Last week, Primate Labs summarized its Geekbench 2 database results for Apple’s new MacBook Air and 15-inch MacBook Pro models, but did not address the 13-inch MacBook Pro as not enough data had been collected at that time.
But over the past week more data has come in, and the firm now shares its results which show the new 13-inch models are yielding approximately 10-15% higher Geekbench 2 scores than both the corresponding previous-generation 13-inch MacBook Pro models as well as the current 13-inch MacBook Air models against which they are directly competing.
The latest MacBook Pros offer a nice increase in performance over the previous MacBook Pros. Both the Core i5 and the Core i7 Mid 2012 13-inch MacBook Pros are over 10% faster than the equivalent Late 2011 13-inch MacBook Pros. Some of the increase is from higher processor speeds, while some of the increase is from the improved Ivy Bridge processor architecture.
The latest MacBook Pros also offer a nice increase in performance over the latest MacBook Airs. The Core i5 13-inch MacBook Pro is 10% faster than the Core i5 13-inch MacBook Air, while the Core i7 13-inch MacBook Pro is 15% faster (and $100 cheaper) than the Core i7 13-inch MacBook Air.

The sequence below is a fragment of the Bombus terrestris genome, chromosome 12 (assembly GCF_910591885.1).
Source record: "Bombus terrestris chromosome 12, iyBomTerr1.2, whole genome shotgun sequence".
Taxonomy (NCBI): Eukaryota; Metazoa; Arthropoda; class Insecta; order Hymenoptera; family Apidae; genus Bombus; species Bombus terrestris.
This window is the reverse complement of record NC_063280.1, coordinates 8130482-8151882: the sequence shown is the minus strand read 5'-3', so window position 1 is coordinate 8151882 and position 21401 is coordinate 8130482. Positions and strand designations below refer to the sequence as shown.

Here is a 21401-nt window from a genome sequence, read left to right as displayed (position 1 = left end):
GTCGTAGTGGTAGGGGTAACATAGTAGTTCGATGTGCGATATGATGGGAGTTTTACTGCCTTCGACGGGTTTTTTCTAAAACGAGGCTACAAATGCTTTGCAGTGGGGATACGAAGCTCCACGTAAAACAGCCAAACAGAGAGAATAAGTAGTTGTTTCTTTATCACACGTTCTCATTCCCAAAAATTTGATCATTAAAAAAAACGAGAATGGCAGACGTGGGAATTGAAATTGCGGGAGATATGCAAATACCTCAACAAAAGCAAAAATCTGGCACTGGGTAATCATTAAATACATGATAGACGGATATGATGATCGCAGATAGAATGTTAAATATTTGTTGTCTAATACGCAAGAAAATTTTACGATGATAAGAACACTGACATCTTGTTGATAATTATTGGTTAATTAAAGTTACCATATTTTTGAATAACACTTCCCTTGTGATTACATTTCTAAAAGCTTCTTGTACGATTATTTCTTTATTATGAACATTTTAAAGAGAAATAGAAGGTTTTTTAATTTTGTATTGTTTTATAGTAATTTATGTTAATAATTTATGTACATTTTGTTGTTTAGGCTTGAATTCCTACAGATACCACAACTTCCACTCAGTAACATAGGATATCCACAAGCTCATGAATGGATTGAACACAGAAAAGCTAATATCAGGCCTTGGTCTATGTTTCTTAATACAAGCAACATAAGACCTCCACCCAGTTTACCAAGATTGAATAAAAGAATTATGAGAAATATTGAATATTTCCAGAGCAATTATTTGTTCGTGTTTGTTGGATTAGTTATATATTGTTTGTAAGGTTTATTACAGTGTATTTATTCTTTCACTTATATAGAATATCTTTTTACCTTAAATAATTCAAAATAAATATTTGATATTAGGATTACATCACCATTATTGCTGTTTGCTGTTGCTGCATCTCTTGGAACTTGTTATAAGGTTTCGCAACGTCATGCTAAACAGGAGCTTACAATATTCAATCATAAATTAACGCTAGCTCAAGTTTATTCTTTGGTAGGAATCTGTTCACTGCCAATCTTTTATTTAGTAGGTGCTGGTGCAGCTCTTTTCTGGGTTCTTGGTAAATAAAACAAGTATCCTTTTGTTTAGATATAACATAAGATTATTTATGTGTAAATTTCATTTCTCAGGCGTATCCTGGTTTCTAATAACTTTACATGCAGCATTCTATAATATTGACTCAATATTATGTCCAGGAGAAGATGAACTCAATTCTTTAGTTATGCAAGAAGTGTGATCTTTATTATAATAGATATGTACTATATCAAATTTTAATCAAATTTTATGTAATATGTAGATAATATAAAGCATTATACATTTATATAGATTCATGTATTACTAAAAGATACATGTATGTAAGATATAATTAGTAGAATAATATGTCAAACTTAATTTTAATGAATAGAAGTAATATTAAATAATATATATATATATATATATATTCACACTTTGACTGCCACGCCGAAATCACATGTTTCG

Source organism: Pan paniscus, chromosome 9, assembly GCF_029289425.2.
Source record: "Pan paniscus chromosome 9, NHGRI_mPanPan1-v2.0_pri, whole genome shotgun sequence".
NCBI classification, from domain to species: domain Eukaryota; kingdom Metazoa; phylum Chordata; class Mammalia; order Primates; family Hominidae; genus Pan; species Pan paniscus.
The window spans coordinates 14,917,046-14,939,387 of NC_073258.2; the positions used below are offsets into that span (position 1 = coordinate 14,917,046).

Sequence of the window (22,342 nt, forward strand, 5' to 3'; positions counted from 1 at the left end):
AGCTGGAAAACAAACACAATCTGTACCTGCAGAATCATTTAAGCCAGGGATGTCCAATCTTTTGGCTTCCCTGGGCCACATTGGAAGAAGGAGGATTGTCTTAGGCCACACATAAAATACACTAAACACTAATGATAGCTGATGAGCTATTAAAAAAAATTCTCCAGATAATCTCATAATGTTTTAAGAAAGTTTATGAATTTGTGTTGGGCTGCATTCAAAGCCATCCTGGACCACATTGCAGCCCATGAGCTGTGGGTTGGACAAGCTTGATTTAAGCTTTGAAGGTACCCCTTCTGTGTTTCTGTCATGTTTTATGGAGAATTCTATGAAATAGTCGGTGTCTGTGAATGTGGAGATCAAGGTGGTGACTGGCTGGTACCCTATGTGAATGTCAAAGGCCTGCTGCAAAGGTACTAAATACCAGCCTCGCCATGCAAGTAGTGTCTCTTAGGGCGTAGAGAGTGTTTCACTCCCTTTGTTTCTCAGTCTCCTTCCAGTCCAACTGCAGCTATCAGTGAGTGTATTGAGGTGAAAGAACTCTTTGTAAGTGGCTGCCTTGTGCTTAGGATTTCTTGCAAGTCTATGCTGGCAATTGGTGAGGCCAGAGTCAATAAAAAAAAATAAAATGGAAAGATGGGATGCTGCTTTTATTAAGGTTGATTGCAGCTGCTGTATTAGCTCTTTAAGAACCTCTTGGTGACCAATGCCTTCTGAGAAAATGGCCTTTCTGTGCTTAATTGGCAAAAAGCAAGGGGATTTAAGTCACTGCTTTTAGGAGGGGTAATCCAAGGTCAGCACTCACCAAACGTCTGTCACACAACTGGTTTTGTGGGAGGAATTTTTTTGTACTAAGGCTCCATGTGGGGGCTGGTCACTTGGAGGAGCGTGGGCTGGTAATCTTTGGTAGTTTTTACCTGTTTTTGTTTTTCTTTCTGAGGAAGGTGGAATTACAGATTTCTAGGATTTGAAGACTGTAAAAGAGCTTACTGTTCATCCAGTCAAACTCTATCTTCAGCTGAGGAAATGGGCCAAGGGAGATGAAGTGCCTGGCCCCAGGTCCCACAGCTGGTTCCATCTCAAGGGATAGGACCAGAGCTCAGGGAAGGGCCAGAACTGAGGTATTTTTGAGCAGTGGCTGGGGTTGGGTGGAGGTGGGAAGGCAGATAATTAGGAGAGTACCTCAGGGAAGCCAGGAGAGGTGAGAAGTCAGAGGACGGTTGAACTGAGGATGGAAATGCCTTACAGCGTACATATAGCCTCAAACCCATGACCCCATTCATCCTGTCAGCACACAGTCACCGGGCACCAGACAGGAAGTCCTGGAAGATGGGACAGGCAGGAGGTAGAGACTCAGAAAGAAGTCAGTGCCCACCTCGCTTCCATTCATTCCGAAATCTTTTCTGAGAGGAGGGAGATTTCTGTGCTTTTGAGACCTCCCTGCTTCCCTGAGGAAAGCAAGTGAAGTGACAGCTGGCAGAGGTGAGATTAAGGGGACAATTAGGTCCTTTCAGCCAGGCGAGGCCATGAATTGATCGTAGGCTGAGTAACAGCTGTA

The popular Geekbench tool also provides a glimpse into the relative popularity of various models, and with the 13-inch MacBook Pro and MacBook Air coming in at the same base price points at both low and high ends, the frequency with which those machines appear provides an interesting perspective on how customers are deciding between the two lines.
At the low end, Primate Labs notes that the MacBook Air is showing up in the database twice as frequently as the MacBook Pro, suggesting that budget-conscious consumers are opting for the slimmer form factor of the MacBook Air as a primary factor in their decision-making. But the ratio is reversed at the high end, with the MacBook Pro appearing twice as frequently as the MacBook Air, as may be expected as the market shifts more toward professional users looking for high performance as their primary criterion.